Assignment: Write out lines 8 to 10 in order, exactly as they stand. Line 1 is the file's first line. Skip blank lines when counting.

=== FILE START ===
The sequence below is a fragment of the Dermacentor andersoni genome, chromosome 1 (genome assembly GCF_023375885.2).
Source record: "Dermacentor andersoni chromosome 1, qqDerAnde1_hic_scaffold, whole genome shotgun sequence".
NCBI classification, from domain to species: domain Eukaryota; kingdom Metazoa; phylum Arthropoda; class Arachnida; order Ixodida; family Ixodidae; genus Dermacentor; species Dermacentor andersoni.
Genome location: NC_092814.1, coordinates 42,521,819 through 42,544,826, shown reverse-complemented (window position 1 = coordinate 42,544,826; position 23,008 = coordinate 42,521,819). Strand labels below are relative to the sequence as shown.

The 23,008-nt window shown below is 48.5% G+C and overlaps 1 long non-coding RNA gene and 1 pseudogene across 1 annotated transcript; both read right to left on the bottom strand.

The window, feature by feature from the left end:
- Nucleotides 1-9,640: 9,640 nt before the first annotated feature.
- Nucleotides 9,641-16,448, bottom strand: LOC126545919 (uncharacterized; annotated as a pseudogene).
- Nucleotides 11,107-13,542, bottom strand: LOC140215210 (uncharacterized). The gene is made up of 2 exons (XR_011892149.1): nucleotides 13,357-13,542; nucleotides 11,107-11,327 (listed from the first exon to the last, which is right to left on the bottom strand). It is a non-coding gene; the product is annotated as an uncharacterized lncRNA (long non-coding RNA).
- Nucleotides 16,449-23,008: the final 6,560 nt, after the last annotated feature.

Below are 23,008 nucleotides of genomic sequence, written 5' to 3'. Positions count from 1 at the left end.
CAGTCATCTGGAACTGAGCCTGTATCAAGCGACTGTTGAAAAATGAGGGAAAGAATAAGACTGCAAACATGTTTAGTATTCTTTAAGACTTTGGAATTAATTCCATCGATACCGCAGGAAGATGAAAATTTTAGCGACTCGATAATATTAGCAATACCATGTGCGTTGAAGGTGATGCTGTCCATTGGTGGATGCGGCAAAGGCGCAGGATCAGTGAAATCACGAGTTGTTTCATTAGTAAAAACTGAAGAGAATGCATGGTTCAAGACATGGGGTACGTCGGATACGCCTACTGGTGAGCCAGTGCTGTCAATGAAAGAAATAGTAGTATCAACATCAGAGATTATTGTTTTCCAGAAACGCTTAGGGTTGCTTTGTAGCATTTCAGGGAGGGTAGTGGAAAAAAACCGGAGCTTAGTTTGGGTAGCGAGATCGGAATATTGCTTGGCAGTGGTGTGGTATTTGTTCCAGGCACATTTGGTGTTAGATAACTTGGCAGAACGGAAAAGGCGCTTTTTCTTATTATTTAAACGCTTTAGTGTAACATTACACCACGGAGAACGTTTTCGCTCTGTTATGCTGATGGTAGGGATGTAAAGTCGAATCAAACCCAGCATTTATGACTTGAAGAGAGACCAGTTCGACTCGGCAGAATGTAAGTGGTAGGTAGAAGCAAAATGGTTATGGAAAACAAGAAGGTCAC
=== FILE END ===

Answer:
- Nucleotides 9,641-16,448, bottom strand: LOC126545919 (uncharacterized; annotated as a pseudogene).
- Nucleotides 11,107-13,542, bottom strand: LOC140215210 (uncharacterized). The gene is made up of 2 exons (XR_011892149.1): nucleotides 13,357-13,542; nucleotides 11,107-11,327 (listed from the first exon to the last, which is right to left on the bottom strand). It is a non-coding gene; the product is annotated as an uncharacterized lncRNA (long non-coding RNA).
- Nucleotides 16,449-23,008: the final 6,560 nt, after the last annotated feature.